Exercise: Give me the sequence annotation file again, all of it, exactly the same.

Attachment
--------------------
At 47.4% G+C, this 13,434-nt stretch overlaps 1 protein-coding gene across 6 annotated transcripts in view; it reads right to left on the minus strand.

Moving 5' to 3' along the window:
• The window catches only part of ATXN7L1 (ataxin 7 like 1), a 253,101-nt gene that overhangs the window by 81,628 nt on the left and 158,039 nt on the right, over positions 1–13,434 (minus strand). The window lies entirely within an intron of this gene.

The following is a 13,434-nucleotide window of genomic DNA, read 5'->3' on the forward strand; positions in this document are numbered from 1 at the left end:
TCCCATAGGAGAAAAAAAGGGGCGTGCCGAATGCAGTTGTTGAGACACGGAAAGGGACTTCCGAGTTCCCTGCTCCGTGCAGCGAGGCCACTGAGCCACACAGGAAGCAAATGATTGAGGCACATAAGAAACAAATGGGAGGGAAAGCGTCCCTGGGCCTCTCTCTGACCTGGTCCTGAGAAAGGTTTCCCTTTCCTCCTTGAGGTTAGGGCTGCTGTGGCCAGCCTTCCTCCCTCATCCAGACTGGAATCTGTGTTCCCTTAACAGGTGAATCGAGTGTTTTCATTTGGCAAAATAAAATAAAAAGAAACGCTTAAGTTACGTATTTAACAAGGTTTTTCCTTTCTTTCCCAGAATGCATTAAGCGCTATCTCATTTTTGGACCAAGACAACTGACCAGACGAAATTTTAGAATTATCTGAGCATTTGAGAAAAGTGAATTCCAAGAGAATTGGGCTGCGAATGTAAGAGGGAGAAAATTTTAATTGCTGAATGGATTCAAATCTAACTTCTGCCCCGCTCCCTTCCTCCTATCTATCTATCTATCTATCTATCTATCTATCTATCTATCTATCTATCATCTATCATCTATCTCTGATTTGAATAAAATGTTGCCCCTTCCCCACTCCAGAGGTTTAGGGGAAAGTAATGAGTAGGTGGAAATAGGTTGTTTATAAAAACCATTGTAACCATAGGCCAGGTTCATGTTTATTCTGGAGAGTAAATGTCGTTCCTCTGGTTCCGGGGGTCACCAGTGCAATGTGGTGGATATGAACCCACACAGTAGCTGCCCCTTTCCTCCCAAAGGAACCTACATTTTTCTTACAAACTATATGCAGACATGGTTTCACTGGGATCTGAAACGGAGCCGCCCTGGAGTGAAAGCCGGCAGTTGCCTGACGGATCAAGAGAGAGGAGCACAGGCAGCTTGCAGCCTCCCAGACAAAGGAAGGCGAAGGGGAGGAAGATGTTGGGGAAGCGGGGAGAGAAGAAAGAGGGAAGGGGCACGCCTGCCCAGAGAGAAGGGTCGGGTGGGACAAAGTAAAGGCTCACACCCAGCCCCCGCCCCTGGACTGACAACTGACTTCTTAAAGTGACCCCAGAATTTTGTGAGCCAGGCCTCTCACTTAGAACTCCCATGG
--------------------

At 47.4% G+C, this 13,434-nt stretch overlaps 1 protein-coding gene across 6 annotated transcripts in view; it reads right to left on the minus strand.

Moving 5' to 3' along the window:
• The window catches only part of ATXN7L1 (ataxin 7 like 1), a 253,101-nt gene that overhangs the window by 81,628 nt on the left and 158,039 nt on the right, over positions 1–13,434 (minus strand). The window lies entirely within an intron of this gene.

The following is a 13,434-nucleotide window of genomic DNA, read 5'->3' on the forward strand; positions in this document are numbered from 1 at the left end:
TCCCATAGGAGAAAAAAAGGGGCGTGCCGAATGCAGTTGTTGAGACACGGAAAGGGACTTCCGAGTTCCCTGCTCCGTGCAGCGAGGCCACTGAGCCACACAGGAAGCAAATGATTGAGGCACATAAGAAACAAATGGGAGGGAAAGCGTCCCTGGGCCTCTCTCTGACCTGGTCCTGAGAAAGGTTTCCCTTTCCTCCTTGAGGTTAGGGCTGCTGTGGCCAGCCTTCCTCCCTCATCCAGACTGGAATCTGTGTTCCCTTAACAGGTGAATCGAGTGTTTTCATTTGGCAAAATAAAATAAAAAGAAACGCTTAAGTTACGTATTTAACAAGGTTTTTCCTTTCTTTCCCAGAATGCATTAAGCGCTATCTCATTTTTGGACCAAGACAACTGACCAGACGAAATTTTAGAATTATCTGAGCATTTGAGAAAAGTGAATTCCAAGAGAATTGGGCTGCGAATGTAAGAGGGAGAAAATTTTAATTGCTGAATGGATTCAAATCTAACTTCTGCCCCGCTCCCTTCCTCCTATCTATCTATCTATCTATCTATCTATCTATCTATCTATCTATCTATCATCTATCATCTATCTCTGATTTGAATAAAATGTTGCCCCTTCCCCACTCCAGAGGTTTAGGGGAAAGTAATGAGTAGGTGGAAATAGGTTGTTTATAAAAACCATTGTAACCATAGGCCAGGTTCATGTTTATTCTGGAGAGTAAATGTCGTTCCTCTGGTTCCGGGGGTCACCAGTGCAATGTGGTGGATATGAACCCACACAGTAGCTGCCCCTTTCCTCCCAAAGGAACCTACATTTTTCTTACAAACTATATGCAGACATGGTTTCACTGGGATCTGAAACGGAGCCGCCCTGGAGTGAAAGCCGGCAGTTGCCTGACGGATCAAGAGAGAGGAGCACAGGCAGCTTGCAGCCTCCCAGACAAAGGAAGGCGAAGGGGAGGAAGATGTTGGGGAAGCGGGGAGAGAAGAAAGAGGGAAGGGGCACGCCTGCCCAGAGAGAAGGGTCGGGTGGGACAAAGTAAAGGCTCACACCCAGCCCCCGCCCCTGGACTGACAACTGACTTCTTAAAGTGACCCCAGAATTTTGTGAGCCAGGCCTCTCACTTAGAACTCCCATGG